RIGA, Latvia — The European Union on Monday announced a road map to allowing vaccinated people from outside the bloc to travel to Europe, foretelling a more normal and connected continent after more than a year in which its boulevards and beauty have been off-limits to most of the world.
The proposal, which could be in place by the end of June, will give hope to travelers from the United States and other countries with aggressive coronavirus vaccination programs who are eager to return to some of the globe’s most popular destinations.
Europe would grant fully vaccinated people and their children the chance to visit, regardless of the coronavirus outbreak levels in their countries. Unvaccinated citizens of non-European countries would be allowed to visit as the health situation improves in their countries.
“We propose to allow entry to the E.U. for nonessential reasons,” said European Commission spokesman Adalbert Jahnz, “for all people who have received the last recommended dose of an E.U.-authorized vaccine.”
The bloc would at the same time create a mechanism to halt travel quickly from countries with new concerning variants of the coronavirus, in effect setting up a system that is far more open than now but could snap shut if needed.
Some European countries, including Greece and Iceland, have approved U.S. travelers. But the majority of countries in Europe remain closed to nonessential travel.
The European Union has been working for months to set up an internal system to ease travel restrictions within the 27-nation bloc and others that take part in its border-free travel zone. Monday’s announcement was intended to show how that system could be adapted to include other countries.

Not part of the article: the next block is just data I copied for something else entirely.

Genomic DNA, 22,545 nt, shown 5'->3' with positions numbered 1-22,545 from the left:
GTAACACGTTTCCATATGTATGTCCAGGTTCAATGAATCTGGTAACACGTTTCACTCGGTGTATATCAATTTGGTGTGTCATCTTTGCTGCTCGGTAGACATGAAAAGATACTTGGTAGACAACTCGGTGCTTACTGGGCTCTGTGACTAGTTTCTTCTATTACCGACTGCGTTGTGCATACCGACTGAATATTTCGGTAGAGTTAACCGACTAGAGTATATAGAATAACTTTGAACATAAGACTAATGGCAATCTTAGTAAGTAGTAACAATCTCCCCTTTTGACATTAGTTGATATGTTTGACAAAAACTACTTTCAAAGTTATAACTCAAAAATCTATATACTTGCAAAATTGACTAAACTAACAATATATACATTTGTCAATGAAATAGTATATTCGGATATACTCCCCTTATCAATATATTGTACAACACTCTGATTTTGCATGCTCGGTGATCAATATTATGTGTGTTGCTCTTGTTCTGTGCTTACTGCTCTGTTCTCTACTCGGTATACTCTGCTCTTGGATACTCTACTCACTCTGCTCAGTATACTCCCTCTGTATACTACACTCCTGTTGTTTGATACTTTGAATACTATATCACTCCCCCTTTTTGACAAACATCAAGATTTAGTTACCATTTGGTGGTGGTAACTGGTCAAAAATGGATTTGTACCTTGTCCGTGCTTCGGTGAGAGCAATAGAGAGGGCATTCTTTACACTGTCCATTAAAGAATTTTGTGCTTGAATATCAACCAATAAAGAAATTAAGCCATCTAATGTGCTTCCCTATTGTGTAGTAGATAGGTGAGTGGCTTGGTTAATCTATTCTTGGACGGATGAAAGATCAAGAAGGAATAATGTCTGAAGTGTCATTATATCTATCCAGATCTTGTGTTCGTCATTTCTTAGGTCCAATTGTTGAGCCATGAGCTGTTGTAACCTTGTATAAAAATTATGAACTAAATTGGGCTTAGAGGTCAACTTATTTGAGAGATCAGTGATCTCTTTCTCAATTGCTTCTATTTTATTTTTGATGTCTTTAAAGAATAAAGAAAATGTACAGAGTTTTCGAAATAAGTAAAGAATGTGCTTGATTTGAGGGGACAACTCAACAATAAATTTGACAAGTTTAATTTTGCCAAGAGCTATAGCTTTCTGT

Europe’s system is “a new tool to secure information about COVID-19 and about the situation of each and every citizen in relation with COVID-19,” Didier Reynders, the top E.U. official tasked with setting up the system, said in an interview with The Washington Post.
“When it is possible to travel to Europe in the first phase, it must be possible to prove at an individual level that you are vaccinated,” Reynders said.
He said that by going first in designing a travel system, Europe would be setting a standard. The bloc wants to rule out frauds while respecting privacy, he said.
For countries that will work with Europe, including the United States, he said, “our goal is not to ask to do the same as us, but to give us the same level of certainty.”
The proposal is still subject to change, and will ultimately need the approval of E.U. member states and the European Commission, the bureaucracy that wrote it. Tourist-dependent Southern Europe is pushing hard for reopening to travel, after a dismal and devastating pandemic year. And since border-free movement within the European Union depends on cooperation among members, they have an incentive to coordinate.
But there remain many questions, including exactly how visitors would prove their vaccination status and how the system would address privacy concerns.
For now, the proposal envisions that travelers who have official confirmation that they are fully vaccinated will be able to submit that proof to European authorities in exchange for entering. Travelers might still be subject to quarantines or other tests depending on the decision of their destination country, but they would not face the blanket ban that is in place now.